At the same time, I read many books on faith and the meaning of life. I could see food was a failure as a control mechanism. If I stopped dieting, my bingeing would cease, but I’d have to confront my tormentor. For the first time the enormity of my struggle hit me. My family’s love and support was crucial but I didn’t have it. I didn’t know if the man in my life was strong enough to take my family’s place in meeting my inner needs – I’d need huge doses of emotional support to do what I had to do, to be normal.
My newspaper work helped me feel sane. Colleagues treated me with respect and, sometimes, I felt normal but my partner wanted me to resign from work, stay home and write. “You’re too scared to do so,” he said, but my psych said: “You will go from the frying pan into the fire if you stop work.” I had to believe my psych. On who else could I rely when I did not know my own mind? While office politics could be stressful, I didn’t need money worries on top of everything else.
Regression occurred when I felt rejected and worthless, particularly in relation to family matters. My son returned home from my ex’s house one evening and announced that my ex and his new woman had stayed a weekend at my parents’ home. I felt angry, and hurt. Perhaps they thought I had no feelings. Perhaps they didn’t care. The new woman had taken my place. I wanted to scream: “I’ve extra-sensitive feelings, and I feel REJECTED!” I saw my psychiatrist the next day. Unable to fathom my family’s behaviour, he agreed it was hurtful. I was losing myself entirely. The psychiatrist prescribed medication, which he said would help suppress the urge to stuff myself, and to see him in three weeks.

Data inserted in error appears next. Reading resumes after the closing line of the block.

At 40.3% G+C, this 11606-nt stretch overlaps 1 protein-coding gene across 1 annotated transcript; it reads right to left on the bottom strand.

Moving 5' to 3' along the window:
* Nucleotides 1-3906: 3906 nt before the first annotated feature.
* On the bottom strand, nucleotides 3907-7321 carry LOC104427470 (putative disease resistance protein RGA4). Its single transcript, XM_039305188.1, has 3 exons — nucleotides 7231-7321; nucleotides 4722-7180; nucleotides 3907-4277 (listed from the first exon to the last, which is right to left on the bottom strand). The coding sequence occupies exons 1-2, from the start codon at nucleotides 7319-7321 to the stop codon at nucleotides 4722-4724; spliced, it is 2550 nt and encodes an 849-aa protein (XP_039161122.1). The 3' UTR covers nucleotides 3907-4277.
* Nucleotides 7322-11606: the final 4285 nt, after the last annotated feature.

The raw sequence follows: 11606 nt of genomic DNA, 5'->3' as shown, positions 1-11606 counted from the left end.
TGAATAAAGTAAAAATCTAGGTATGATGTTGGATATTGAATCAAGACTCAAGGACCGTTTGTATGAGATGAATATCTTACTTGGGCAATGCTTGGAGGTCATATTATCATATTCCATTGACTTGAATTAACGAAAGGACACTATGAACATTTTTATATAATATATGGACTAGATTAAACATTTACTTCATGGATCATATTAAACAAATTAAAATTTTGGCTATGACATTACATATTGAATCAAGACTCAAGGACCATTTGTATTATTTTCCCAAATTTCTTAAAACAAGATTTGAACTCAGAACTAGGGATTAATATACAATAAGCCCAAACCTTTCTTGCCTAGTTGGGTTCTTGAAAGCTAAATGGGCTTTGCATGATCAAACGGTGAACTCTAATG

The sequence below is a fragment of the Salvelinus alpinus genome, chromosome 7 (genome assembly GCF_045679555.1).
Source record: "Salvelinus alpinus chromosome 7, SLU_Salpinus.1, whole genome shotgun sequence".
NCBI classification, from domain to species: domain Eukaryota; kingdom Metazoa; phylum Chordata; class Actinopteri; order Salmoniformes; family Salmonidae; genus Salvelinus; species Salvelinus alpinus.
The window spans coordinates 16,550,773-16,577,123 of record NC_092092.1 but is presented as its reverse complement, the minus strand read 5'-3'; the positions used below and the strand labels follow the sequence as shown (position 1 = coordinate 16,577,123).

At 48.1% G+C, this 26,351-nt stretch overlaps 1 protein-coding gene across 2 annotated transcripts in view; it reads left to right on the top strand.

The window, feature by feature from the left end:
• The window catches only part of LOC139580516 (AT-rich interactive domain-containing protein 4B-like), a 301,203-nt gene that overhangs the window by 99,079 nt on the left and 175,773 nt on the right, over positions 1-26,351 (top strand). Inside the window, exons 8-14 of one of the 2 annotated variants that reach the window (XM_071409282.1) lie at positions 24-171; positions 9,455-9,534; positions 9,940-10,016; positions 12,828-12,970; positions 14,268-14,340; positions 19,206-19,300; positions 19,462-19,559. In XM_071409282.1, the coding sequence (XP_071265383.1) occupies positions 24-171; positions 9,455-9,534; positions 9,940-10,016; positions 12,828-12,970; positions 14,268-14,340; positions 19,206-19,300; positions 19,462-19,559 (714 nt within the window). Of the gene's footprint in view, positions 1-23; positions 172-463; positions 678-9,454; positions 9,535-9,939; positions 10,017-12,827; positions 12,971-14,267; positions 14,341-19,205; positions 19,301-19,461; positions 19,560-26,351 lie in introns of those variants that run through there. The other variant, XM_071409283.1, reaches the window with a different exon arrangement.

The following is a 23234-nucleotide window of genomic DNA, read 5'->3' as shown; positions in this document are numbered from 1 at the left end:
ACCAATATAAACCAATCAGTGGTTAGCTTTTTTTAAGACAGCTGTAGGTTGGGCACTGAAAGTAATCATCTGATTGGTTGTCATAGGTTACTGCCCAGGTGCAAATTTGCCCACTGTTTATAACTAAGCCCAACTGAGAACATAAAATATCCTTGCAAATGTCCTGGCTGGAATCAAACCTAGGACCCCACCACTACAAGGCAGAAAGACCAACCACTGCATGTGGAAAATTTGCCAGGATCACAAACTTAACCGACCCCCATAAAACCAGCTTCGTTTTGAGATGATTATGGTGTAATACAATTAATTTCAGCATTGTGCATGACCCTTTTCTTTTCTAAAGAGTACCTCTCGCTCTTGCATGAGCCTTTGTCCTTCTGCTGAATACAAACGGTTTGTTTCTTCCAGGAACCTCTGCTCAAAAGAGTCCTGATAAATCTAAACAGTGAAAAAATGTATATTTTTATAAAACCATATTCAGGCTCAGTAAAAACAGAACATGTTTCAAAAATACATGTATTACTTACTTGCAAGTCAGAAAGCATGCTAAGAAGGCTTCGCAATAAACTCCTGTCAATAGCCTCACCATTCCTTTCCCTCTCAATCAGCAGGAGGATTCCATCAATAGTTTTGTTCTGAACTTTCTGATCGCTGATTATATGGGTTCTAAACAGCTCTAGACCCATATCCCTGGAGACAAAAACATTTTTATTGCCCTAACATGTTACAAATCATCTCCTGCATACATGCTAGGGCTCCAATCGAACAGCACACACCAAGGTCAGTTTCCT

As for my four children, I was happiest when they were with me (two lived with their father). They were all teenagers by now. We had established a Sunday evening meal tradition at my house. For two hours my children visited, often with a friend or cousin or two, and chatted, joked and laughed around my dinner table. Two hours a week with all four children – this was bliss.
I hoped to return to the country to live but for now, I needed to work on the newspaper to build up my assets. In the evenings, I relaxed by working on tapestry wall hangings or cushions, or by tapping on my home computer. Writing was my lifeline in trying to make sense of my struggle. One evening, distraught, I was typing a story about what was like having a chronic mental illness and missing my daughter. After four attempts to phone my ex, I connected with him and courageously mentioned I’d like our daughter to live with me. He said she had raised this possibility and his answer was an emphatic “no”. I asked if he was thinking of our daughter’s needs or my needs. “I’m thinking of my needs,” he said, and put the phone down. At 14, our daughter was old enough to live where she chose, with her mother or father, but her father’s influence could easily persuade her to stay with him. When I mustered the courage to ask her, she said: “I prefer to stay with Dad.” Our conversation degenerated until she said: “Why do you care now, Mum? You didn’t care once.”
Too young to understand my illness, all my daughter knew was that I’d left her dad and her when she was nine years’ old. I’d worked since she was two, because doctors said I should, to hang on to my sanity. I had not sought her custody, as I was still in recovery and my greatest fear was that my daughter might develop anorexia nervosa like me. I thought she would have more chance of avoiding the illness if living with her stable and secure dad. My heart sang when she was with me, and cried when she was not.

To be continued.